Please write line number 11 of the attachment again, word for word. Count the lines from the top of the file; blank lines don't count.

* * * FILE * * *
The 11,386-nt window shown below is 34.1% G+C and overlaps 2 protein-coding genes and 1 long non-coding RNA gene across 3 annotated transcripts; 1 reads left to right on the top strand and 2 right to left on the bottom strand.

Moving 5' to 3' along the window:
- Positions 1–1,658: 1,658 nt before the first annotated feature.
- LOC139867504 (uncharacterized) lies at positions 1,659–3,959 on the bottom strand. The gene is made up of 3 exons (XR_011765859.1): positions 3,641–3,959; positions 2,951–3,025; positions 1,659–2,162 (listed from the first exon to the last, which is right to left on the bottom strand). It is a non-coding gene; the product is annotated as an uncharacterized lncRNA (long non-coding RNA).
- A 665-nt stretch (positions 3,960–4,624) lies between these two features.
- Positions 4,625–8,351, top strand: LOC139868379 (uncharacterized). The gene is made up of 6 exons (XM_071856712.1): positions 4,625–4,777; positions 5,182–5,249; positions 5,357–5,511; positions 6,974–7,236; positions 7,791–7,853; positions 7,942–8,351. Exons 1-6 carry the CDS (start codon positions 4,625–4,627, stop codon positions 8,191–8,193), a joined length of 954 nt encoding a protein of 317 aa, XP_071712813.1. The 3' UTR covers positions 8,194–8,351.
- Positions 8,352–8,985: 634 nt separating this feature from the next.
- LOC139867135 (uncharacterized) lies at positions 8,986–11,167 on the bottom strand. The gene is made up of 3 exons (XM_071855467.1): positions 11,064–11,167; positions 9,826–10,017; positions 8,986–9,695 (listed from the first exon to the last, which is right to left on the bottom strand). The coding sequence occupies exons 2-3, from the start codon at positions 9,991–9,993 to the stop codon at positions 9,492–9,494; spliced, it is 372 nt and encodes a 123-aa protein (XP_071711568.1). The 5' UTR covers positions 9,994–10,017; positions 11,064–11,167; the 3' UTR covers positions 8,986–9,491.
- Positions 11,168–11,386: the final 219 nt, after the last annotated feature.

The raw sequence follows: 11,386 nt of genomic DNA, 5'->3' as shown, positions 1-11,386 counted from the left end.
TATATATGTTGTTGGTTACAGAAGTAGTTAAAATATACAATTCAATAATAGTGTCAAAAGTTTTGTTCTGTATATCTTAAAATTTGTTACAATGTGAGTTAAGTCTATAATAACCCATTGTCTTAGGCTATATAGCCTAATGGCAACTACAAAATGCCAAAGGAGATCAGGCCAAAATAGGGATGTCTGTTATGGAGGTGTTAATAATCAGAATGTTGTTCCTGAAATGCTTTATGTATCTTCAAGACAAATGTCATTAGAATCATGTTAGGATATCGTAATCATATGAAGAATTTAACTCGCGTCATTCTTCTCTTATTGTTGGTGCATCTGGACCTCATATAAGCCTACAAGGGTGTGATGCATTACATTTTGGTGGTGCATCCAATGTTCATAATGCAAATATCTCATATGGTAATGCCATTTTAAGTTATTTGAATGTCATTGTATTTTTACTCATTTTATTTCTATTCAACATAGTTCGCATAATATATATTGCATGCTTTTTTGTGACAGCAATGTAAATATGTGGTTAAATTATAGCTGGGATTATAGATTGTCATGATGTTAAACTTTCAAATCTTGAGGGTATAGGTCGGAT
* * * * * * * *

TATATATGTTGTTGGTTACAGAAGTAGTTAAAATATACAATTCAATAATAGTGTCAAAAGTTTTGTTCTGTATATCTTAAAATTTGTTACAATGTGAGTTAAGTCTATAATAACCCATTGTCTTAGGCTATATAGCCTAATGGCAACTACAAAATGCCAAAGGAGATCAGGCCAAAATAGGGATGTCTGTTATGGAGGTGTTAATAATCAGAATGTTGTTCCTGAAATGCTTTATGTATCTTCAAGACAAATGTCATTAGAATCATGTTAGGATATCGTAATCATATGAAGAATTTAACTCGCGTCATTCTTCTCTTATTGTTGGTGCATCTGGACCTCATATAAGCCTACAAGGGTGTGATGCATTACATTTTGGTGGTGCATCCAATGTTCATAATGCAAATATCTCATATGGTAATGCCATTTTAAGTTATTTGAATGTCATTGTATTTTTACTCATTTTATTTCTATTCAACATAGTTCGCATAATATATATTGCATGCTTTTTTGTGACAGCAATGTAAATATGTGGTTAAATTATAGCTGGGATTATAGATTGTCATGATGTTAAACTTTCAAATCTTGAGGGTATAGGTCGGAT